Since the national teams of Croatia and Serbia (first still under the name Yugoslavia, then until 2006 as Serbia & Montenegro) rejoined the IIHF Ice Hockey World Championship program post-war in 1995, Croatia has had the bragging rights. The first two encounters in the ‘90s ended in ties, later Croatia mostly played at a higher level so that the teams didn’t meet. And once they met, Croatia won its games, four in a row. Until last season when fans witnessed Serbia’s first win in an official men’s senior national team game between these two countries at a packed Pionir Ice Rink in Belgrade.
|1997||WMD||Croatia vs. Yugoslavia 2-2|
|1998||WMC||Croatia vs. Yugoslavia 1-1|
|2008||OQ||Croatia wins 5-1|
|2012||WMIIA||Croatia wins 6-3|
|2012||OQ||Croatia wins 6-2|
|2013||WMIIA||Croatia wins 6-4|
|2019||WMIIA||Serbia wins 3-1|
“They are a good team on skates, play tough, do a lot of bodychecks. It will be an interesting game. We are at the same level, maybe even better than them. We will see in the game,” said Tomislav Licina, the 20-year-old Croatian forward who is from Sisak.
He knows the rivalry from the junior teams and underlines the importance of being well prepared. Also for him it’s a big game but with mutual respect. On the question whether there’s trash talk, he said: “It depends on the game, on the score. It’s tough on the ice but not off the ice.”
“We tease each other but nothing crazy. But we better leave this on the ice,” said Serbian captain Nemanja Vucurevic, at 28 years the oldest player on a young Serbian selection.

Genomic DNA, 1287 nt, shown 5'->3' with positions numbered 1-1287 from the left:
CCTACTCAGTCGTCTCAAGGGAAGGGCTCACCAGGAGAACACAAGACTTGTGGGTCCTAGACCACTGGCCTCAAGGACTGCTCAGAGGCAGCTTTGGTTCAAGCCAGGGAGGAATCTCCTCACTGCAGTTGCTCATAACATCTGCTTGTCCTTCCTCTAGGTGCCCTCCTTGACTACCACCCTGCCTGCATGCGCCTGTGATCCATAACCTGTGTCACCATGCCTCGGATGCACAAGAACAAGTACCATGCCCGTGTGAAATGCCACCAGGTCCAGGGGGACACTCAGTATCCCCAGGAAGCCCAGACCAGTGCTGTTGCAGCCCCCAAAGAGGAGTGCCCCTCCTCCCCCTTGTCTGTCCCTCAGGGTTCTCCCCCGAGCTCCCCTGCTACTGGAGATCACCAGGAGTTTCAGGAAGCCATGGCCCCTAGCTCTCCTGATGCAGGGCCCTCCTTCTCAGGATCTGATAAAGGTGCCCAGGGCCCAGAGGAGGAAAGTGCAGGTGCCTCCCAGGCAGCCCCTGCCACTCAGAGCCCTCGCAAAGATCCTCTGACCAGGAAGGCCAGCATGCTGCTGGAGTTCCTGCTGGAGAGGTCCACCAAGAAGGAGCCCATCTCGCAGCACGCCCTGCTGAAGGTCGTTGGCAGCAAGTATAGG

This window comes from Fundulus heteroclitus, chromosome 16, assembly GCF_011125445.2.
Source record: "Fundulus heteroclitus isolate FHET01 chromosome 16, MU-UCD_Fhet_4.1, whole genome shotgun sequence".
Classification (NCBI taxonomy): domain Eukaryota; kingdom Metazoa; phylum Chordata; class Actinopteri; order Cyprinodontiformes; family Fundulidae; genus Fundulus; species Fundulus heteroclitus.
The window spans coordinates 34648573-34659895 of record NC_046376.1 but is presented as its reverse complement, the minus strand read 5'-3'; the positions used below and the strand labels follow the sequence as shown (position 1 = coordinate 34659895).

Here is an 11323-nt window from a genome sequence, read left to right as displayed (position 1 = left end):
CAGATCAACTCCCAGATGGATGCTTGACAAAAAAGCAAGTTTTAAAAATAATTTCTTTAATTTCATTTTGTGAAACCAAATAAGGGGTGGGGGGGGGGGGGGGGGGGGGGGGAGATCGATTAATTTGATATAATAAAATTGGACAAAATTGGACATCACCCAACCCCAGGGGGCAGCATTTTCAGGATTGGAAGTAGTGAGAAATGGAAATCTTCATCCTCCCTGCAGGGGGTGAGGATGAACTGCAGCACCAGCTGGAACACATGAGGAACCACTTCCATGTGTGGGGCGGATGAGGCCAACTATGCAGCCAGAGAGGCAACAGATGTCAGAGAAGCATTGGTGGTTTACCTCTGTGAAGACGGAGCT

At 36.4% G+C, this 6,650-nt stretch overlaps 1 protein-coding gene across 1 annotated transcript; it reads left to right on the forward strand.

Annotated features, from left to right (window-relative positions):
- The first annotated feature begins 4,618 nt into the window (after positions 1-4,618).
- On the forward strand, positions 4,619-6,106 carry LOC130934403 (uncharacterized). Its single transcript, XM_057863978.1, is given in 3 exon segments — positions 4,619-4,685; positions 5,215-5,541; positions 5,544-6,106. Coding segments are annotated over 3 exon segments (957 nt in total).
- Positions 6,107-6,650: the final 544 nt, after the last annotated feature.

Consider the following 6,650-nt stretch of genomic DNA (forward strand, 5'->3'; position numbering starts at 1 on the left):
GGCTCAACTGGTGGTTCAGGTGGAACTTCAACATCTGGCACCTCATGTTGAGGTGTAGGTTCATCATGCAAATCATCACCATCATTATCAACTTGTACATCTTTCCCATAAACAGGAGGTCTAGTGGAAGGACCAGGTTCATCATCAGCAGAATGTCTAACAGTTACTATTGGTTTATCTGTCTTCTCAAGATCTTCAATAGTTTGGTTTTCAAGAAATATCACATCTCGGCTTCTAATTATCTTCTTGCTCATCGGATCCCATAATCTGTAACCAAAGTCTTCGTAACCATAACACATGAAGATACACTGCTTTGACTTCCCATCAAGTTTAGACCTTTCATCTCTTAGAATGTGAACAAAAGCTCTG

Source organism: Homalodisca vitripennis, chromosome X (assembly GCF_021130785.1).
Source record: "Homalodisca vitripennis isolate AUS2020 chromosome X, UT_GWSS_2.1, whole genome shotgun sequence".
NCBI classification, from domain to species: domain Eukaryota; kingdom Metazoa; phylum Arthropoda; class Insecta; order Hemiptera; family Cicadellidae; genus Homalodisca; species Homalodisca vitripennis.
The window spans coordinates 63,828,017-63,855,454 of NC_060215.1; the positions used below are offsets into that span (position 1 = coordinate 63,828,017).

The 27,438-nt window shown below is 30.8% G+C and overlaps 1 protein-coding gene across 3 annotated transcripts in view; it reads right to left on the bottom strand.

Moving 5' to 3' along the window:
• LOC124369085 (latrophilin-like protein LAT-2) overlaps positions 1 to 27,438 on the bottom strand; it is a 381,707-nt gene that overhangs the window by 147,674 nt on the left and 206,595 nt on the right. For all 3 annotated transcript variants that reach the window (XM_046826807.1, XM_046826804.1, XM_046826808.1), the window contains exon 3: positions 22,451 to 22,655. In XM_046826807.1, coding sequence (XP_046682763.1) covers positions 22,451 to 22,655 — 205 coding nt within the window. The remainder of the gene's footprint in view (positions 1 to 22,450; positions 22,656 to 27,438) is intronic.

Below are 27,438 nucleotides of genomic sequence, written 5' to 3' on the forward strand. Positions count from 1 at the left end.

“It’s going to be the hardest game of the tournament and the most important one for us to go to the next round,” said Serbian forward Uros Bjelogrlic, who scored four goals in the 7-0 victory against Bulgaria. “We need to play steady. We have to play disciplined hockey, play our game, have a lot of shots, good defence and hope for the best.
“It’s a good rivalry, it’s a healthy rivalry. We are all good friends. We have known each other since we were kids, we played against each other, played together. They are good guys,” Bjelogrlic said about the rivalry and Sunday’s opponent.
“They are a good team, they have been playing together for many years, they are good players. I just hope we get to win.”
Also for him the relations on the ice are much better than people from outside could think when they hear Croatia vs. Serbia is on.
“Sometimes there can be trash talk but it happens all the time even between friends. It’s not too bad. It’s good trash talk, nothing too bad,” he said.
Croatia or Serbia? On Sunday evening we will know more. The game can be watched in the game centre on IIHF.com, face off is at 17:00 CET.